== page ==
THURSDAY, June 19 (HealthDay News) -- Due to problems with false-positive results, the use of an oral rapid HIV test was recently halted by the New York City Department of Health and Mental Hygiene, which operates 10 sexually transmitted disease walk-in clinics.
In January 2004, the clinics introduced on-site, rapid HIV testing of finger-stick, whole-blood specimens using the OraQuick test. Then, in March 2005, the clinics replaced the finger-stick test with an oral fluid test, the OraQuick Advance Rapid HIV-1/2 Antibody Test.
However, beginning in late 2005, the clinics noted an unexpected increase in false-positive oral test results. This increase subsided after several months, notes a report released online June 18 in Morbidity and Mortality Weekly Report, published by the U.S. Centers for Disease Control and Prevention.
The use of oral fluid tests was suspended for three weeks in December 2005 and replaced with the finger-stick test while city health officials investigated the increase in false-positive test results. The finger-stick tests didn't produce any false-positive results.
The oral fluid test was re-introduced in late December 2005. However, any positive result from an oral fluid test had to be followed up with a finger-stick test.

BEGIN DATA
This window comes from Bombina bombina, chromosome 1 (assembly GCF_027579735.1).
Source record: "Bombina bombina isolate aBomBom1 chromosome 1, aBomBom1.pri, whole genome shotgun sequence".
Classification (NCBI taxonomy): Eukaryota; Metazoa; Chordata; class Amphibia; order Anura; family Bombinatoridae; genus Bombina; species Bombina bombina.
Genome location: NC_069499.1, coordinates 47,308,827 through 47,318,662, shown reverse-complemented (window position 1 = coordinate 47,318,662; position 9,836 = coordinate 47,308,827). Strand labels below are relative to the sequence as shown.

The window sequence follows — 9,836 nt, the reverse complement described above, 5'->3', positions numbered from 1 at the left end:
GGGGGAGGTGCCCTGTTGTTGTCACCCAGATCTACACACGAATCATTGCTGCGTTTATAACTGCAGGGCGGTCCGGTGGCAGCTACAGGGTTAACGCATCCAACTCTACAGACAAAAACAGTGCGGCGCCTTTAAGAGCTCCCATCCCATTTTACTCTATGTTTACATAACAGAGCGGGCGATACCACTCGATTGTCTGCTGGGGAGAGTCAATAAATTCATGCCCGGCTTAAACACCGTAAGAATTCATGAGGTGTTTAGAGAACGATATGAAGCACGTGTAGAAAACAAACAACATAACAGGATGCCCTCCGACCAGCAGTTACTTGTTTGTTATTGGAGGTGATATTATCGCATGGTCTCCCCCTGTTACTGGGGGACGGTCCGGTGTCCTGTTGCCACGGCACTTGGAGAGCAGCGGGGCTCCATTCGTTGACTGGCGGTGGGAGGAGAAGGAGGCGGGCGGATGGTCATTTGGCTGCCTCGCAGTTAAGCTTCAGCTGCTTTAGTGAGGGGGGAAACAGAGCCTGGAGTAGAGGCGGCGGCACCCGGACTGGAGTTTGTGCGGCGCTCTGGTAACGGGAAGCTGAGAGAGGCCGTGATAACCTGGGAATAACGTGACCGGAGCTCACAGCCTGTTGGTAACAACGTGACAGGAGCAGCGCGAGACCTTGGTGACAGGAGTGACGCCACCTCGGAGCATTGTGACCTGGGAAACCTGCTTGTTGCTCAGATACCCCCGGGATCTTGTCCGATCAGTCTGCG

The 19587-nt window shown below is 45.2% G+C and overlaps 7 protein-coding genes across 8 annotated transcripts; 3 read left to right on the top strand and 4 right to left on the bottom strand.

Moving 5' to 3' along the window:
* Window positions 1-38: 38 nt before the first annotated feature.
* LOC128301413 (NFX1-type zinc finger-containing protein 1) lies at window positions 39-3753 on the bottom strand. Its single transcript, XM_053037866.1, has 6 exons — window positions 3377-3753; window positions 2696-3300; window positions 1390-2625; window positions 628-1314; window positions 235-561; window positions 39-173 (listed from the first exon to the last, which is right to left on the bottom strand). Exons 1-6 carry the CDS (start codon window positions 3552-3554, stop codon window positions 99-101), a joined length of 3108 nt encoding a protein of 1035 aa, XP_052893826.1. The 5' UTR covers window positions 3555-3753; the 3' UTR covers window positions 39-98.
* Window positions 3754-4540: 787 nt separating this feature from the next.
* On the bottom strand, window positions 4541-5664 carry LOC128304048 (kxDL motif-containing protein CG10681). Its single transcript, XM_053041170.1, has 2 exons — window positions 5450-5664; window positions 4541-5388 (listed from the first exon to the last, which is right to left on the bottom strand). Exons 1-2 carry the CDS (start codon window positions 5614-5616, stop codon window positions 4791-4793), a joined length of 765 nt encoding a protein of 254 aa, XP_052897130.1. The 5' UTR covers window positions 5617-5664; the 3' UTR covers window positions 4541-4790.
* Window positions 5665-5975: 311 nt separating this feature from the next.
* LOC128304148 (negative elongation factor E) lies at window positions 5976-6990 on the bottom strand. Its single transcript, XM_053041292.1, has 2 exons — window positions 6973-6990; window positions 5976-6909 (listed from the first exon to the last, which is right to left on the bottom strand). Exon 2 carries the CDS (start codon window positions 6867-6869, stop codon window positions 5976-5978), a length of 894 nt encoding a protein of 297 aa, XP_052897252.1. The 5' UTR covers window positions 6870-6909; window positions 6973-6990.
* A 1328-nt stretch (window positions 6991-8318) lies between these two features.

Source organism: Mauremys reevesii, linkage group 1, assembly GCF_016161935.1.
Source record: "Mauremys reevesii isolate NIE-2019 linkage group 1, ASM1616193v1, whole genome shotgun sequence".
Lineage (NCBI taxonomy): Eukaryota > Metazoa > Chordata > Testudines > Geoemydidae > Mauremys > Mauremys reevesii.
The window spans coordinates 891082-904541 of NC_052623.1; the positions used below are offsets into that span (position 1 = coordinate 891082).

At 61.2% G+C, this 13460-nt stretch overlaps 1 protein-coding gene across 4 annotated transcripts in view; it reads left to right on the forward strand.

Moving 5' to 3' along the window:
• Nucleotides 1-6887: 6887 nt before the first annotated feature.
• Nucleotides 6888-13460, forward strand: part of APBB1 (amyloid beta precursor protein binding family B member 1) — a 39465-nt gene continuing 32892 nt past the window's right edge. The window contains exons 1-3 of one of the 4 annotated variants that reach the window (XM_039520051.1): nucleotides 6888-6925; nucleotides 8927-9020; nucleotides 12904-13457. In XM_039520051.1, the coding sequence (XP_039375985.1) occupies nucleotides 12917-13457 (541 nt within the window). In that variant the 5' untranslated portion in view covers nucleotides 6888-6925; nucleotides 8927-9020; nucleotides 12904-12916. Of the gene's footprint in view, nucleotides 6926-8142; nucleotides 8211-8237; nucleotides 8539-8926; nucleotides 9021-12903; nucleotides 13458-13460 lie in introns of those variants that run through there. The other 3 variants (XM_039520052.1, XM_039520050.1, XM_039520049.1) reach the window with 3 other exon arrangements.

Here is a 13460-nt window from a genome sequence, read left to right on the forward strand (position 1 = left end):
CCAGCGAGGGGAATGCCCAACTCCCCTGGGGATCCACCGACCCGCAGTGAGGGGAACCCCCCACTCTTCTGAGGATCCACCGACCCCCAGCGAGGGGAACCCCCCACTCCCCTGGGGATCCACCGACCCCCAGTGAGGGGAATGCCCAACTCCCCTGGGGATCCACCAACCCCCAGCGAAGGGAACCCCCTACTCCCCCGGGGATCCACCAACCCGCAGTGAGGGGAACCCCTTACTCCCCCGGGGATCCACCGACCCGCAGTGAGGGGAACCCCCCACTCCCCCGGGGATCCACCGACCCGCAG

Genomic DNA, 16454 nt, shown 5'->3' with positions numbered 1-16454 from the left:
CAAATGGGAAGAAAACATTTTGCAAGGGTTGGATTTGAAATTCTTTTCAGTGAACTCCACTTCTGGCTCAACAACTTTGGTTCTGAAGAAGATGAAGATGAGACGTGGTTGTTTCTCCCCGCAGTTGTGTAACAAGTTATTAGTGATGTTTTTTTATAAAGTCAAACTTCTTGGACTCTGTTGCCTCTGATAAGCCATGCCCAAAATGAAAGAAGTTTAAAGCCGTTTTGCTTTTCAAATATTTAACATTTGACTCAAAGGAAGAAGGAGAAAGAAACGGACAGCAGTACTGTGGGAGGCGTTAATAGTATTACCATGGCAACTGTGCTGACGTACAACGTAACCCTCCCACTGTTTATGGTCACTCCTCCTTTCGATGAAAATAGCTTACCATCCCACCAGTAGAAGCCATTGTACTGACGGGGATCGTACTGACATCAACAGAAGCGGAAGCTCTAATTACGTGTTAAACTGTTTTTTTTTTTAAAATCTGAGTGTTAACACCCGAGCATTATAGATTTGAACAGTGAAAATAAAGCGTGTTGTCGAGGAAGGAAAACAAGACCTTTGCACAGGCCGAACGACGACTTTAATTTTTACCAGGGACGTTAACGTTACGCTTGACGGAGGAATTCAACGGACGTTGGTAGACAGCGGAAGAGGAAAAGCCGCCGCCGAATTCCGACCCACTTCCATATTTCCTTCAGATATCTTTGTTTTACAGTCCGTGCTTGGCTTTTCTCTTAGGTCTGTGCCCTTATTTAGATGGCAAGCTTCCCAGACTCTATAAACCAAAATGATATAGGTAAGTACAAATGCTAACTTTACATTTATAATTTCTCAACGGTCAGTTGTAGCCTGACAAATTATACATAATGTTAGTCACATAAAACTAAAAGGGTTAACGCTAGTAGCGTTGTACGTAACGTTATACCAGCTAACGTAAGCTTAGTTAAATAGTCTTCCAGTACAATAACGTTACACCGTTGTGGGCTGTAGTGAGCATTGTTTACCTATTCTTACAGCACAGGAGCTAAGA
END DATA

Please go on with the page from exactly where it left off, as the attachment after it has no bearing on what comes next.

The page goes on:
In late 2007, there was another larger increase in the incidence of false-positive oral fluid tests. The cause has not been determined and the city health department has stopped the use of the oral fluid test. Only the finger-stick test is being used.
"These findings underscore the importance of confirming all reactive HIV tests, both from oral fluid and whole-blood specimens," the report authors wrote.
"In addition, the results suggest that the NYC DOHMH strategy of following up reactive oral fluid test results with an immediate finger-stick whole-blood test reduced the number of apparent false-positive oral fluid test results and might be a useful strategy in other settings and locations," they added.
The U.S. Centers for Disease Control and Prevention has more about HIV testing.